The tourism industry is in survival mode as it braces for extended border closures.
The government is not ruling out keeping up borders restrictions until a vaccine for Covid-19 is available - which scientists say could be 12 to 18 months away.
Tourism providers said they would be eyeing up domestic customers when the local lockdown eventually lifts, with some signalling it could be years before New Zealanders could travel internationally again.
Milford Sound cruise operator Southern Discoveries closed its operations last week when restrictions were stepped up.
Chief executive Tim Hunter said 85 percent of its guests were from overseas.
"We might go into 2021 with inbound tourism ... [it] might only be 30 to 40 percent of what it was a year ago, and if that's the case, we would have to considerably shrink the organisation to be able to survive. We've got some really serious challenges ahead," Mr Hunter said.
He expected the borders would remain closed for a while.
"That is absolutely no surprise to us given the explosion of the virus around the world. We don't think it would be possible to open borders.
"It would simply undo all the good work that's been done to keep the New Zealand population safe."
He remained hopeful Australian visitors might return by October followed by some Asian markets, but only if those countries could contain Covid-19.
Tourism Industry Aotearoa chief executive Chris Roberts said businesses were going into hibernation to try and weather the border closure and lockdown.
"Businesses need to cut their costs right back, look after their staff as best they can, and go into hibernation and hopefully be able to emerge again when the opportunity arises," Roberts said.
"If they're not able to come back then we'll just have a devastated industry and be in no place to rebuild tourism in New Zealand."
International tourism brings in about $1.5 billion a month - but Roberts said domestic tourism could be a saving grace as it was usually worth $2 billion a month.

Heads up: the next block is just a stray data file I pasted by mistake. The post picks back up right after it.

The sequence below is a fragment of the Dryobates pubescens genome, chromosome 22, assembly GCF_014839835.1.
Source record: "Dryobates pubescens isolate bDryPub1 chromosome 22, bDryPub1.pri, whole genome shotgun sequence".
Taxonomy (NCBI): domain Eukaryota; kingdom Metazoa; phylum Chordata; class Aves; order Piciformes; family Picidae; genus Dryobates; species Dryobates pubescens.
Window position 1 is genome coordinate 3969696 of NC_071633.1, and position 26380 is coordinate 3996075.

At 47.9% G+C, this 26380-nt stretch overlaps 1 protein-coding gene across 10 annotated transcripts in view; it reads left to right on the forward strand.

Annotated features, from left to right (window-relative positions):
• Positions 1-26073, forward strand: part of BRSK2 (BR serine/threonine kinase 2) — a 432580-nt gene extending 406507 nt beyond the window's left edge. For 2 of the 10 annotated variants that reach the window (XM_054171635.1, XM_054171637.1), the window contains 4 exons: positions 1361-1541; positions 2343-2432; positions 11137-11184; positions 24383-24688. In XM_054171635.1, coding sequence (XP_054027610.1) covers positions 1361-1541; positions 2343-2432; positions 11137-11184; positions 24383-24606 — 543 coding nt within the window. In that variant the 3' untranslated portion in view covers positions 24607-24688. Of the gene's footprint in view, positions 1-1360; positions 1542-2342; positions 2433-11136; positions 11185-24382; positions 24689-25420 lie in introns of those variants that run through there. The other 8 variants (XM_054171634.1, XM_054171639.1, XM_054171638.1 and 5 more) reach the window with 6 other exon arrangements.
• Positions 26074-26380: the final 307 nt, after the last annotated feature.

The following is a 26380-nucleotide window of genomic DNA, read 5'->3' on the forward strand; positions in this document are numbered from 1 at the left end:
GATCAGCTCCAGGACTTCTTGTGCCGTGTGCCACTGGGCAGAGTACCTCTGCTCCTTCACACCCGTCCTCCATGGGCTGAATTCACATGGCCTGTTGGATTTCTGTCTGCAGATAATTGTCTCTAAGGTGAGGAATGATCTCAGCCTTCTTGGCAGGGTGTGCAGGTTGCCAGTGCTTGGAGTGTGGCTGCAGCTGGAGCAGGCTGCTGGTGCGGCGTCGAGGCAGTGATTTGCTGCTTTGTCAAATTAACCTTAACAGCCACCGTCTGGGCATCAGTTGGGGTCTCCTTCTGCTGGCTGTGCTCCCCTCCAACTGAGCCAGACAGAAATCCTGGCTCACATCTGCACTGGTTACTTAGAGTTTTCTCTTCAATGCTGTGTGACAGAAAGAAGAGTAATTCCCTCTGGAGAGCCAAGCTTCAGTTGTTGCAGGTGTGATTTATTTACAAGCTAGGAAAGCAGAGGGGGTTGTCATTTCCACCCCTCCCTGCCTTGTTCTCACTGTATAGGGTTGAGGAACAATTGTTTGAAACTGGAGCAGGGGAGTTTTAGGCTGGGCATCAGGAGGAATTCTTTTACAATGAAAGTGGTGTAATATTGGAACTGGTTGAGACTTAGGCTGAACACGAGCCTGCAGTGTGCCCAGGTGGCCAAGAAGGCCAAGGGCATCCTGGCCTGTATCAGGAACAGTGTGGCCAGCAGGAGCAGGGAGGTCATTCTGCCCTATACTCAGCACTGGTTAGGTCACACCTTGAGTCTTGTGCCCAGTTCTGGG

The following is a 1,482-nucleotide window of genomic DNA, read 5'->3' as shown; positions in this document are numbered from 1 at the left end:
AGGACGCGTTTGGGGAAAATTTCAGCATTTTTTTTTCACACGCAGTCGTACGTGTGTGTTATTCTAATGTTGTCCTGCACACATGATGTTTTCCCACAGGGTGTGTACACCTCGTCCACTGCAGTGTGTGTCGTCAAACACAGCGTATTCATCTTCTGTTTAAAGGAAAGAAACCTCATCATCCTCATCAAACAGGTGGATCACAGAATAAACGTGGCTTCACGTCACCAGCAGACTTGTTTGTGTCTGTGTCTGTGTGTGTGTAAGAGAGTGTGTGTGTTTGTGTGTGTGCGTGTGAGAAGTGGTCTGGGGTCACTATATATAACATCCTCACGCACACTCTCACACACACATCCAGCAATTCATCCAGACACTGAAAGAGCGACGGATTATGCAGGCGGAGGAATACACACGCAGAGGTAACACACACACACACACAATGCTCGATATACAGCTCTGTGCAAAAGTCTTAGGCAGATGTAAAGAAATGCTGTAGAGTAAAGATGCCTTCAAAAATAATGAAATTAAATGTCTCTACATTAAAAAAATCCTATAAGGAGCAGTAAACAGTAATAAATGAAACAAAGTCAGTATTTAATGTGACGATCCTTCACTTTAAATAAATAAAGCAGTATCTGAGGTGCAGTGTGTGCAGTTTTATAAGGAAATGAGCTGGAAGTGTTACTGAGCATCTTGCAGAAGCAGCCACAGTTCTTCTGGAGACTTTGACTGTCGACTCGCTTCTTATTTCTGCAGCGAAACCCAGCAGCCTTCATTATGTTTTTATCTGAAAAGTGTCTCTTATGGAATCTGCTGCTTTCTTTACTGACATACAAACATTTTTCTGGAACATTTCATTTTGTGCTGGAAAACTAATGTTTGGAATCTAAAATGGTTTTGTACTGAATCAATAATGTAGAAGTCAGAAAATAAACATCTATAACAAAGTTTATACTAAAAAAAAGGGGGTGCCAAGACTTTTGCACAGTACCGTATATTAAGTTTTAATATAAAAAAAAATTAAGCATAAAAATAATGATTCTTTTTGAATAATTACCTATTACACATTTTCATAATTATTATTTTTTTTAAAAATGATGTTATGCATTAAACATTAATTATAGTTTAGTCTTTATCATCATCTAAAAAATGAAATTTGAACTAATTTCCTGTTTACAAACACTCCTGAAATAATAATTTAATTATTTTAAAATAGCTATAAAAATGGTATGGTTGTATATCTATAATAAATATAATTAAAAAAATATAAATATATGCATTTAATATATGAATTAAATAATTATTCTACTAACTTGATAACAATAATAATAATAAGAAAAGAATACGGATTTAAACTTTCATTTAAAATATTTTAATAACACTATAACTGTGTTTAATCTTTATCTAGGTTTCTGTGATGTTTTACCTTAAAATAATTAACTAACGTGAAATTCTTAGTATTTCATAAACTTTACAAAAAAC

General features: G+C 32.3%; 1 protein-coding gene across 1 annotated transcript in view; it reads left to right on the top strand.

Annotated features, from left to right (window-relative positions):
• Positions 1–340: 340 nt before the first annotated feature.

Typically, domestic tourism makes up about 60 percent of the visitor economy.
"There won't be a return to travel as it was in the past and the new normal will take some time to bed in. We're looking at a five year recovery for international travel. New Zealand will have to have much more focus on domestic travel and that's where we'll turn to first," Roberts said.
Professor Michael Baker a medical epidemiologist at Otago University's Department of Public Health in Wellington said it could be one to two years before New Zealanders could travel internationally again.
"Really until that pandemic ends internationally, overseas countries will be a source of cases, and the only other thing that would change that is if we get a vaccine or a very good anti-virals," Professor Baker said.
"But unfortunately it will take a long time before this disease disappears at an international level."
About 65 percent of spending in Queenstown in the year to January was from international travellers, and District Mayor Jim Boult said many were struggling.
"Where we're concerned it's gone from a lot to nothing. I mean there's no middle ground for us, the town has simply shut. Businesses have shut, gondola's not operating, the Earnslaw is tied up at the wharf. We are - to coin a phrase - dead in the water until the lockdown ceases," Boult said.
Queenstown Lakes would roll out the welcome mat when domestic travel returned, he said.
New Zealand Hotel Owners Association executive director Amy Robens wasn't confident the domestic market will bounce back quickly.
"People are wanting to stay isolated and I don't think there's an appetite for domestic travel, and it's certainly not something we're relying on in the coming three to six months," Robens said.
Regional Tourism Organisations NZ executive officer Charlie Ives said the prospect of border closures extending well after the lockdown ends was unsurprising.
"Opening the borders with Covid in our major markets still, it's the risk of actually bringing it back into the country again. It's really something that we'll be looking to open as soon as we can obviously, but I think firstly what we have to do is protect the health and well-being of New Zealanders," Ives said.
Instead of marketing their regions, Regional Tourism Organisations were focused on supporting hard hit businesses in their areas, he said.
Prime Minister Jacinda Ardern on Monday confirmed the government was not ruling out keeping up borders restrictions until there was a vaccine for Covid-19.